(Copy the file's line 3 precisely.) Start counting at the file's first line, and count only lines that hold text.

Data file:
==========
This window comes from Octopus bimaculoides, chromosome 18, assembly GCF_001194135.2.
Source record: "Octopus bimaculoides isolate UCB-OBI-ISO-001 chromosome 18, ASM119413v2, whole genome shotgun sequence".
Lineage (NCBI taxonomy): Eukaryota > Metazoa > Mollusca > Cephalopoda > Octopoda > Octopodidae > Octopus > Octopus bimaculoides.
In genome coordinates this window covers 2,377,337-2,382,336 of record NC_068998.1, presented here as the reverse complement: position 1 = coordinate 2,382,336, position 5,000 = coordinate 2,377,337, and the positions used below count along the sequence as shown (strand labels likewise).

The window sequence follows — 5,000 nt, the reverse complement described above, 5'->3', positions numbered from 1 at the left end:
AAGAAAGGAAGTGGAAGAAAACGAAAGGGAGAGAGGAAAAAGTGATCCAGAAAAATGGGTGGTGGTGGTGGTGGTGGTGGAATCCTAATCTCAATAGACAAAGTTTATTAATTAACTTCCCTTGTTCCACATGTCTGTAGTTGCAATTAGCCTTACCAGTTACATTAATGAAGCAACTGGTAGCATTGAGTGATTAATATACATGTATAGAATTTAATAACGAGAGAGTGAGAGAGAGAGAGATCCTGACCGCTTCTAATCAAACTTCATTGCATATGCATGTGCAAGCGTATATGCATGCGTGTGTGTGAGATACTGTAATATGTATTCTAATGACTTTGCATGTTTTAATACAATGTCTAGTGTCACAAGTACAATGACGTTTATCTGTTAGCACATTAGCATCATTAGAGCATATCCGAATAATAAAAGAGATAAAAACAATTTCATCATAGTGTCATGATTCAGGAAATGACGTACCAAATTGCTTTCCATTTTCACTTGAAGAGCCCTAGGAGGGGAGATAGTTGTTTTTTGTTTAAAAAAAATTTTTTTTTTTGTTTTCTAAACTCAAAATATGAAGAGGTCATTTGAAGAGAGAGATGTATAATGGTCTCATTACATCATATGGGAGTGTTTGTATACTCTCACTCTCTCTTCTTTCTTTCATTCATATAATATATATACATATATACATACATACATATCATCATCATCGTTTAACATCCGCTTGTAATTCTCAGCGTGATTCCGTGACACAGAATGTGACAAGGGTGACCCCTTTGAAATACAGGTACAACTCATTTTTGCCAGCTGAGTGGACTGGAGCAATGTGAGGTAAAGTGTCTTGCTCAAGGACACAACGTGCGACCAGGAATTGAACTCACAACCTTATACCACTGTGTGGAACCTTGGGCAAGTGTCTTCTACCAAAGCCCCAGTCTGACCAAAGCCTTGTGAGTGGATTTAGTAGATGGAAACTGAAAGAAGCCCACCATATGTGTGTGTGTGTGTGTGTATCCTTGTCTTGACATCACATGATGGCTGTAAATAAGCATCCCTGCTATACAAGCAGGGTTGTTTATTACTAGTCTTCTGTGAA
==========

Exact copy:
Lineage (NCBI taxonomy): Eukaryota > Metazoa > Mollusca > Cephalopoda > Octopoda > Octopodidae > Octopus > Octopus bimaculoides.